This has allowed for some remarkable progress in recent times. For example, the launch of the European Green Deal in 2019 was recently followed up by an agreement on the financial package in support for it. The European Green Deal takes a systemic approach to tackling climate change and provides a road map towards a sustainable economy – an important step toward fulfilling commitments under the 2015 Paris Climate Change Conference, as well as the Sustainable Development Goals (SDGs). Not least, the plans to mobilize at least 1 trillion euros to reach climate neutrality by 2050 will allow to EU and its member states over the next decade to invest in sustainable production and consumer patterns that will drive climate-friendly standards, digitalization and innovation.
In order to reach this ambitious goal, it will be in the EU’s interest to seek to extend its regulatory power globally, chiefly by facilitating or restricting access to its vast internal market and by insisting on including clauses concerning climate change and sustainable economic and social development in its many association agreements with countries throughout the world. With the financial backing of the European Green Deal the EU will have some financial leeway to assist developing countries along a sustainable development path.
Leaders in the EU pin great hope on the president-elect Joe Biden and his pledge to heal the transatlantic alliance and, especially the rift with the EU. There are certainly a number of areas where the EU and the future president could see eye-to-eye, such as on climate change, multilateralism, including the important role of international organizations, a rules-based international system and possibly also international security.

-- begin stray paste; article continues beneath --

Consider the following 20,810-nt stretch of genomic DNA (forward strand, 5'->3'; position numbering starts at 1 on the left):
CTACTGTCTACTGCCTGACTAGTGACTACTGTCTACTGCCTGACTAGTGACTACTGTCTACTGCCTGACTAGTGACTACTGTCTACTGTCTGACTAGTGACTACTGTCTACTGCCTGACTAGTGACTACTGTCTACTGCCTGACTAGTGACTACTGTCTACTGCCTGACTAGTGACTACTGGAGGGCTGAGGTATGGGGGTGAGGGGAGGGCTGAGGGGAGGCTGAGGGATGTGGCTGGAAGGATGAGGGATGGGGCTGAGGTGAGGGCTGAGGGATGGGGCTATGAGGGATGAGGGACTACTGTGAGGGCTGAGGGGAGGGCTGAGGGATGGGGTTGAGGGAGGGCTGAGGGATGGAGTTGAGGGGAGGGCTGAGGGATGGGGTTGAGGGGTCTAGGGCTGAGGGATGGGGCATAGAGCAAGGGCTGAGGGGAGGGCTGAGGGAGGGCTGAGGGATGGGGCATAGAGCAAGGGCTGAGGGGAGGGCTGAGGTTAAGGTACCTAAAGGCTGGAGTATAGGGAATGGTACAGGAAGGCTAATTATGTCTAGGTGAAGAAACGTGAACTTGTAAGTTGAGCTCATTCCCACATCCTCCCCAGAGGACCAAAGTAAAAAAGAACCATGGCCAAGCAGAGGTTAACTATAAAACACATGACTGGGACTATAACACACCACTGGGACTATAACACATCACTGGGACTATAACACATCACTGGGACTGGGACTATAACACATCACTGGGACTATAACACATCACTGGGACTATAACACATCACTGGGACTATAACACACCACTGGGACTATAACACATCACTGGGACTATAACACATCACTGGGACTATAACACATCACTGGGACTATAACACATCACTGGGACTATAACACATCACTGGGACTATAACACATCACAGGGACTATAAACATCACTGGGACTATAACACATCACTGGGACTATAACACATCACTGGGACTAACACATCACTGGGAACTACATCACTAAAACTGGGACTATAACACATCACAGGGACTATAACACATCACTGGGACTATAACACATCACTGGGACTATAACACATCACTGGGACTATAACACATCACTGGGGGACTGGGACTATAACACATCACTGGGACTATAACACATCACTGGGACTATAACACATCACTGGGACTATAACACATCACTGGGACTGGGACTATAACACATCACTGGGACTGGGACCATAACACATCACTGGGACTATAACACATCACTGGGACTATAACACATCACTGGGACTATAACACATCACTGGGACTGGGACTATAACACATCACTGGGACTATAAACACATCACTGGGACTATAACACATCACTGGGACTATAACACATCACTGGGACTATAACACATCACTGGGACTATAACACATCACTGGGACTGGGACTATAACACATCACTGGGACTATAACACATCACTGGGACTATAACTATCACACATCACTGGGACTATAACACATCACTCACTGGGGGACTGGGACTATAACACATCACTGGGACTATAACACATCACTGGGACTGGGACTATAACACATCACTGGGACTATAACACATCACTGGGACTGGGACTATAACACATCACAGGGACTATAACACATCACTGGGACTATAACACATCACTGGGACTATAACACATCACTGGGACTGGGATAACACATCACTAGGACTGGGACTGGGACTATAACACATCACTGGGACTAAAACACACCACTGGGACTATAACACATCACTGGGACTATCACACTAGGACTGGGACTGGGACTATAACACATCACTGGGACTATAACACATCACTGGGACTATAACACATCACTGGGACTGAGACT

However, the multilateral, rules-based system that the Europeans seek would be difficult to achieve without an understanding to that effect emerging between the US and China. Here, the EU could seek to take on a mediating role, playing the third pole in the international system, a position for the EU which the Chinese used to promote.
During the past four years, the EU has found a stronger voice internationally, designating China as a “systemic rival,” maintaining sanctions on Russia and not refraining from challenging the US in the WTO. During this period, the EU’s self-perception has changed from being a “normative power” doing good in the world to committing to principled pragmatism as the loadstar for its actions in the years ahead.
This less idealistic stance in international politics does not, however, mean that the commitment to values and principles, such as rule of law, democracy and human rights, has been lessened. Rather, it suggests that the EU will approach international politics with more realistic expectations, and perhaps in so doing, will assist in driving international cooperation forward and mitigating the enduring tensions between the US and China as they struggle for supremacy.
» This article first appeared in echowall on December 16. To read the original version click on this link.
Echowall is a collaborative research platform based at the University of Heidelberg’s Institute of Chinese Studies in Germany.
» Anna Michalski is an associate professor in political science at the Swedish Institute of International Affairs and a visiting scholar at Hong Kong University. She is Chair of the Swedish Network for European Studies in Political Science.